What's it like giving up home comforts for a new life in London
Northern Ireland-born journalists Laura Abernethy and Kylie Noble both moved to live and work in the city in the past year. They reveal what they miss about NI, their friendship and where they get soda bread and Tayto crisps.
'I soon realised living here isn't like visiting, it's very expensive'
Former Belfast Telegragh journalist Laura Abernethy (25) now works in London. She grew up in Dromara, Co Down, and moved to London in September last year. She says:
Growing up in the Dromara hills, I always longed for the big city. I'd first toyed with the idea of moving to London when I was applying to university but was frightened by the idea of jumping straight from a tiny village to one of the world's biggest cities, I ended up at St Andrews in Scotland first.
In my final year, I was news editor of my student paper, which helped me secure an internship at the Sunday Times.
For two weeks in January 2014, I spent the day in a office and as I didn't know a soul, I would spend my evenings just walking around, exploring what London had to offer.
In the same week as my graduation, I secured a scholarship from the Scott Trust, the owners of the Guardian, to study for a masters in journalism at the University of Sheffield, including six weeks of placements with the newspaper, so by the time that I had finished my studies, I was reasonably well acquainted with London.
A job offer from the Belfast Telegraph came the week after classes finished at Sheffield and I was delighted to return home but with most of my friends ending up in London after graduation, I found myself visiting every few months.
In August 2016, I was offered a job writing features with the Press Association and within weeks, I'd found a flat in Clapham, south London, with my friend Elliot, packed my life into boxes and finally moved in September.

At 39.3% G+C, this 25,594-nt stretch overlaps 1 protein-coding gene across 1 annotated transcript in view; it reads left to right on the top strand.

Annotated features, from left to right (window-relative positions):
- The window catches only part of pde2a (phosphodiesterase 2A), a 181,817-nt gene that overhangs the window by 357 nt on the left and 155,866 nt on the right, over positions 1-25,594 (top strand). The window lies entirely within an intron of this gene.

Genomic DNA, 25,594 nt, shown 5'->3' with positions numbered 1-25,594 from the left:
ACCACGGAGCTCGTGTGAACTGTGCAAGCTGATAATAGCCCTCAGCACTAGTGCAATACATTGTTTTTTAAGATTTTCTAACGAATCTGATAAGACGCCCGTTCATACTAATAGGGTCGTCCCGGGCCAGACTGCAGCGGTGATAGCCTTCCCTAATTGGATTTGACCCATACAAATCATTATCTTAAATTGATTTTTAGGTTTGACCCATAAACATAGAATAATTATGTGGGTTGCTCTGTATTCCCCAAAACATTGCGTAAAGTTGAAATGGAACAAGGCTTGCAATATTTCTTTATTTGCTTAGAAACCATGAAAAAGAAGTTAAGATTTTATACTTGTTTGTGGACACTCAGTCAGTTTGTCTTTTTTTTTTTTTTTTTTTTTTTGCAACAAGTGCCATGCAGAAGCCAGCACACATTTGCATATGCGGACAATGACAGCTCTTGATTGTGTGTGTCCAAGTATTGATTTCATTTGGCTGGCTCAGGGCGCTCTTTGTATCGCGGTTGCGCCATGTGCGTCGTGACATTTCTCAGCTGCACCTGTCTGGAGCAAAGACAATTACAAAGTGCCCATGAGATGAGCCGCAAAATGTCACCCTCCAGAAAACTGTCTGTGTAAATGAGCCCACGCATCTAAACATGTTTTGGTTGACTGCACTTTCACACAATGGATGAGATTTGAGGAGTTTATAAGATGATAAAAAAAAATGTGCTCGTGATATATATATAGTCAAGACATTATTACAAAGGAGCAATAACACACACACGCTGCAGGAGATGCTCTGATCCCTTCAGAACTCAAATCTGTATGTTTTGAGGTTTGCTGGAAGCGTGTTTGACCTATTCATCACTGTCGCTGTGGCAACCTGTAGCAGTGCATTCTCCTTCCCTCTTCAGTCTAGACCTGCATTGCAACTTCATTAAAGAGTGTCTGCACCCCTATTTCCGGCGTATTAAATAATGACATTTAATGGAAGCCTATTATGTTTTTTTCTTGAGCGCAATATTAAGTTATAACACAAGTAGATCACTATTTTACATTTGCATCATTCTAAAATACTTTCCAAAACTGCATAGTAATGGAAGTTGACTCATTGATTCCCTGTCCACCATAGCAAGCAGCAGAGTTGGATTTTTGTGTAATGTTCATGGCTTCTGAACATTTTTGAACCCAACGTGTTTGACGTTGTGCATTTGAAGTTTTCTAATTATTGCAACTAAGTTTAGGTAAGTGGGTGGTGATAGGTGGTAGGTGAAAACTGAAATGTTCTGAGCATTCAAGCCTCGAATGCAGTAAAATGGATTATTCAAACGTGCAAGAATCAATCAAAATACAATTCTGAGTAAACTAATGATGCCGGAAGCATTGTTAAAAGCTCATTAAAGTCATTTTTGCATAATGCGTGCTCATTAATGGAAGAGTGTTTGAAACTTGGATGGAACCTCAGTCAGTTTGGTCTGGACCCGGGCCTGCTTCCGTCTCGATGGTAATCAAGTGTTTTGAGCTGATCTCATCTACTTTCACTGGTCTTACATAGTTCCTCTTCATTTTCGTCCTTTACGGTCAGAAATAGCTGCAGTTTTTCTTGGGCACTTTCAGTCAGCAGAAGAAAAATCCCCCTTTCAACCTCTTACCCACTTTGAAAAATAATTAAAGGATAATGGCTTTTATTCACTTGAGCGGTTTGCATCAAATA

I quickly discovered living here isn't like visiting - it's very expensive and my commute, which usually involves pressing my face into a stranger's armpit, almost makes me miss the M1 traffic jams I faced in Belfast.
My weekends aren't always filled with trips to Oxford Street, Buckingham Palace and the theatre like I imagined, but just having those places on my doorstep is exciting. I love being able to get anywhere at any time of day and quirky experiences like a night drinking cocktails in a converted underground station.
There are plenty of things that I miss. One of the best moments of the past year was finally finding soda bread in a local supermarket. I wish I could have found a Dale Farm ice lolly in the summer though. I was heartbroken when I realised they don't exist outside Northern Ireland.
I've been incredibly lucky to have some of my best friends just a few tube stops away. Some people find London to be isolating but one of the main reasons I moved here was to be closer to all the friends I had made throughout my university years and I've made even more friends through events like journalism meet-ups and university alumni nights. I miss my family a lot, especially my parents Allison and Will, but I feel like I have a London family now too so I've never felt lonely.
Recently, Kylie Noble, another female journo from Northern Ireland, has been added into that pool. We met through Twitter when we were student journalists and have kept in touch ever since. She moved to Sheffield just weeks after I left and then moved back to Belfast just as I moved to London.
Now, we're in the same city for the first time and it's so nice to have her around, mainly because at least I know she'll never struggle to understand my accent. I never thought my accent was particularly strong, but I do find myself being met with blank looks from time to time.
Being a year ahead of her, I've been able to give her lots of advice about things like which Oyster card is best and where to get a haircut without breaking the bank.
I think someday I might grow tired of London - it's busy, polluted and very far from the green fields that I looked at through my bedroom window for the first 18 years of my, life but for now it feels like I've found a new home."